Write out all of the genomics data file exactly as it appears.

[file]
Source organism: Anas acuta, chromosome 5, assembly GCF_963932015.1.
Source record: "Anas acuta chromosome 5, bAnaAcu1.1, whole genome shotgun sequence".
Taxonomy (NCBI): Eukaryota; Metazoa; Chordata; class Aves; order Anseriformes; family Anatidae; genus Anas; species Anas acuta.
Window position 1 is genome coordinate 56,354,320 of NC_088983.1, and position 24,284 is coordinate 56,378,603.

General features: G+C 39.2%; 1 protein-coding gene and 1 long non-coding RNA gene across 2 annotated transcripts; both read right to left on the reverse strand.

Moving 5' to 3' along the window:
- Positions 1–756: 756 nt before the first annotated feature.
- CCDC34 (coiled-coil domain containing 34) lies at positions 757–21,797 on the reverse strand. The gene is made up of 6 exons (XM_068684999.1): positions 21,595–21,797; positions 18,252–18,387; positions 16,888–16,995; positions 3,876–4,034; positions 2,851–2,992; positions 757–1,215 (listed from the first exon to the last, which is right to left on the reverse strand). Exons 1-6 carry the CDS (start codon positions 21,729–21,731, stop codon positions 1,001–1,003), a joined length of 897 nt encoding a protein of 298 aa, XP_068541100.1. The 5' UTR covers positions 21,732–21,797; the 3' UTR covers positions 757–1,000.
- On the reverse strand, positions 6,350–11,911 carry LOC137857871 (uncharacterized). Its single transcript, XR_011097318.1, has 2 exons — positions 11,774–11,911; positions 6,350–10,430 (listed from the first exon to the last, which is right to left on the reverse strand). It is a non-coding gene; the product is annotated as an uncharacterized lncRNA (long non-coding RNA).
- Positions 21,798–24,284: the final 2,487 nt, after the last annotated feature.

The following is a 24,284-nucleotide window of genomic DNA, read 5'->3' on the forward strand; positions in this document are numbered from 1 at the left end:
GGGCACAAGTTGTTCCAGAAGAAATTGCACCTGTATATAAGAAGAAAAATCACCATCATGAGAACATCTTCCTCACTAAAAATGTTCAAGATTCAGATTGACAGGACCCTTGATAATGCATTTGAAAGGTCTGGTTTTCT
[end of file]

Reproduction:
Source organism: Anas acuta, chromosome 5, assembly GCF_963932015.1.
Source record: "Anas acuta chromosome 5, bAnaAcu1.1, whole genome shotgun sequence".
Taxonomy (NCBI): Eukaryota; Metazoa; Chordata; class Aves; order Anseriformes; family Anatidae; genus Anas; species Anas acuta.
Window position 1 is genome coordinate 56,354,320 of NC_088983.1, and position 24,284 is coordinate 56,378,603.

General features: G+C 39.2%; 1 protein-coding gene and 1 long non-coding RNA gene across 2 annotated transcripts; both read right to left on the reverse strand.

Moving 5' to 3' along the window:
- Positions 1–756: 756 nt before the first annotated feature.
- CCDC34 (coiled-coil domain containing 34) lies at positions 757–21,797 on the reverse strand. The gene is made up of 6 exons (XM_068684999.1): positions 21,595–21,797; positions 18,252–18,387; positions 16,888–16,995; positions 3,876–4,034; positions 2,851–2,992; positions 757–1,215 (listed from the first exon to the last, which is right to left on the reverse strand). Exons 1-6 carry the CDS (start codon positions 21,729–21,731, stop codon positions 1,001–1,003), a joined length of 897 nt encoding a protein of 298 aa, XP_068541100.1. The 5' UTR covers positions 21,732–21,797; the 3' UTR covers positions 757–1,000.
- On the reverse strand, positions 6,350–11,911 carry LOC137857871 (uncharacterized). Its single transcript, XR_011097318.1, has 2 exons — positions 11,774–11,911; positions 6,350–10,430 (listed from the first exon to the last, which is right to left on the reverse strand). It is a non-coding gene; the product is annotated as an uncharacterized lncRNA (long non-coding RNA).
- Positions 21,798–24,284: the final 2,487 nt, after the last annotated feature.

The following is a 24,284-nucleotide window of genomic DNA, read 5'->3' on the forward strand; positions in this document are numbered from 1 at the left end:
GGGCACAAGTTGTTCCAGAAGAAATTGCACCTGTATATAAGAAGAAAAATCACCATCATGAGAACATCTTCCTCACTAAAAATGTTCAAGATTCAGATTGACAGGACCCTTGATAATGCATTTGAAAGGTCTGGTTTTCT